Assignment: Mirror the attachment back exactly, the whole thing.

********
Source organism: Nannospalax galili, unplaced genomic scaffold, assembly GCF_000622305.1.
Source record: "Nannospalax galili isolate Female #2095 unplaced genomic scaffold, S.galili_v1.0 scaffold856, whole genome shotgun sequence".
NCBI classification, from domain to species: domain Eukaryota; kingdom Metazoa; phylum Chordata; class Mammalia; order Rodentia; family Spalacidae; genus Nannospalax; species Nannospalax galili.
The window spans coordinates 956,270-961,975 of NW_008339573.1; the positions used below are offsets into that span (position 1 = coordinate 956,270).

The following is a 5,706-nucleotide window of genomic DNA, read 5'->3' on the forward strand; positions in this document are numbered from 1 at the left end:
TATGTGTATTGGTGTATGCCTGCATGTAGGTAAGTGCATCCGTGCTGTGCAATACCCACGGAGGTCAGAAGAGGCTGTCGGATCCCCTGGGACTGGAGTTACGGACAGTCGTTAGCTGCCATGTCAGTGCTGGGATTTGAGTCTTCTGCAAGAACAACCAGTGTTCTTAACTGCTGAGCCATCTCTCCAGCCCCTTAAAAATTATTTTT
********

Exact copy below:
Source organism: Nannospalax galili, unplaced genomic scaffold, assembly GCF_000622305.1.
Source record: "Nannospalax galili isolate Female #2095 unplaced genomic scaffold, S.galili_v1.0 scaffold856, whole genome shotgun sequence".
NCBI classification, from domain to species: domain Eukaryota; kingdom Metazoa; phylum Chordata; class Mammalia; order Rodentia; family Spalacidae; genus Nannospalax; species Nannospalax galili.
The window spans coordinates 956,270-961,975 of NW_008339573.1; the positions used below are offsets into that span (position 1 = coordinate 956,270).

The following is a 5,706-nucleotide window of genomic DNA, read 5'->3' on the forward strand; positions in this document are numbered from 1 at the left end:
TATGTGTATTGGTGTATGCCTGCATGTAGGTAAGTGCATCCGTGCTGTGCAATACCCACGGAGGTCAGAAGAGGCTGTCGGATCCCCTGGGACTGGAGTTACGGACAGTCGTTAGCTGCCATGTCAGTGCTGGGATTTGAGTCTTCTGCAAGAACAACCAGTGTTCTTAACTGCTGAGCCATCTCTCCAGCCCCTTAAAAATTATTTTT